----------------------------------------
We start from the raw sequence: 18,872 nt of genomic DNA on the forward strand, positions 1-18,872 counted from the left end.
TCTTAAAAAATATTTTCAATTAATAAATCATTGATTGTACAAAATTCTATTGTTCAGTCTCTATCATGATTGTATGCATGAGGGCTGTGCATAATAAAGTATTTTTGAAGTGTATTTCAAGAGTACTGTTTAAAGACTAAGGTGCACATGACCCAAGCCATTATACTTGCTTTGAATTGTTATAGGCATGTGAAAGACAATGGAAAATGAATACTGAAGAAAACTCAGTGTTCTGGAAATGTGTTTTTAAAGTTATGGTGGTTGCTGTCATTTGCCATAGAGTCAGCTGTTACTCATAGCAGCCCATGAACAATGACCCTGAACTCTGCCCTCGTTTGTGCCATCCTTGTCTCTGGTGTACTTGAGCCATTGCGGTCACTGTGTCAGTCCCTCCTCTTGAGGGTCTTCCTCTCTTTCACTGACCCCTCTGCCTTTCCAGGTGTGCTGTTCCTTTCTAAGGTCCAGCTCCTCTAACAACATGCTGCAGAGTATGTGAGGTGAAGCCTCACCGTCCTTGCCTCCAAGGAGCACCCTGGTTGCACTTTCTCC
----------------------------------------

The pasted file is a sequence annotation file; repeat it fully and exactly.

We start from the raw sequence: 18,872 nt of genomic DNA on the forward strand, positions 1-18,872 counted from the left end.
TCTTAAAAAATATTTTCAATTAATAAATCATTGATTGTACAAAATTCTATTGTTCAGTCTCTATCATGATTGTATGCATGAGGGCTGTGCATAATAAAGTATTTTTGAAGTGTATTTCAAGAGTACTGTTTAAAGACTAAGGTGCACATGACCCAAGCCATTATACTTGCTTTGAATTGTTATAGGCATGTGAAAGACAATGGAAAATGAATACTGAAGAAAACTCAGTGTTCTGGAAATGTGTTTTTAAAGTTATGGTGGTTGCTGTCATTTGCCATAGAGTCAGCTGTTACTCATAGCAGCCCATGAACAATGACCCTGAACTCTGCCCTCGTTTGTGCCATCCTTGTCTCTGGTGTACTTGAGCCATTGCGGTCACTGTGTCAGTCCCTCCTCTTGAGGGTCTTCCTCTCTTTCACTGACCCCTCTGCCTTTCCAGGTGTGCTGTTCCTTTCTAAGGTCCAGCTCCTCTAACAACATGCTGCAGAGTATGTGAGGTGAAGCCTCACCGTCCTTGCCTCCAAGGAGCACCCTGGTTGCACTTTCTCC